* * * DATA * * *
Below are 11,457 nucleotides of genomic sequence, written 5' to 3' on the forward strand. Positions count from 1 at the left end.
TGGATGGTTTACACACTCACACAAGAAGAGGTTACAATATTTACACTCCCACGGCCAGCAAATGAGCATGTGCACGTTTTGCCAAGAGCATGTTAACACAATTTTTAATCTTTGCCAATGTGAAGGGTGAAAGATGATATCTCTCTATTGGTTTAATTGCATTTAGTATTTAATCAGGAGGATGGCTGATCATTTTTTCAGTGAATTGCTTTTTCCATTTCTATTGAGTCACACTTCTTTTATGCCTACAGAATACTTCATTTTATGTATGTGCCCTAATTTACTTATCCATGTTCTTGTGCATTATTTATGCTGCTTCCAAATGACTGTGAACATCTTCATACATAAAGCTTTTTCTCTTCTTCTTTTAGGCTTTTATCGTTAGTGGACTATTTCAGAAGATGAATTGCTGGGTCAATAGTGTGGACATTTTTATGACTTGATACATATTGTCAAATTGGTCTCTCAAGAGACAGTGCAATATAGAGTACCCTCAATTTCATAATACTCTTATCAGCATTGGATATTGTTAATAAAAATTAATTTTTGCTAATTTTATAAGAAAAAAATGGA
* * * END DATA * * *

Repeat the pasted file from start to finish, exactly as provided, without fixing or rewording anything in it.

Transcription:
Below are 11,457 nucleotides of genomic sequence, written 5' to 3' on the forward strand. Positions count from 1 at the left end.
TGGATGGTTTACACACTCACACAAGAAGAGGTTACAATATTTACACTCCCACGGCCAGCAAATGAGCATGTGCACGTTTTGCCAAGAGCATGTTAACACAATTTTTAATCTTTGCCAATGTGAAGGGTGAAAGATGATATCTCTCTATTGGTTTAATTGCATTTAGTATTTAATCAGGAGGATGGCTGATCATTTTTTCAGTGAATTGCTTTTTCCATTTCTATTGAGTCACACTTCTTTTATGCCTACAGAATACTTCATTTTATGTATGTGCCCTAATTTACTTATCCATGTTCTTGTGCATTATTTATGCTGCTTCCAAATGACTGTGAACATCTTCATACATAAAGCTTTTTCTCTTCTTCTTTTAGGCTTTTATCGTTAGTGGACTATTTCAGAAGATGAATTGCTGGGTCAATAGTGTGGACATTTTTATGACTTGATACATATTGTCAAATTGGTCTCTCAAGAGACAGTGCAATATAGAGTACCCTCAATTTCATAATACTCTTATCAGCATTGGATATTGTTAATAAAAATTAATTTTTGCTAATTTTATAAGAAAAAAATGGA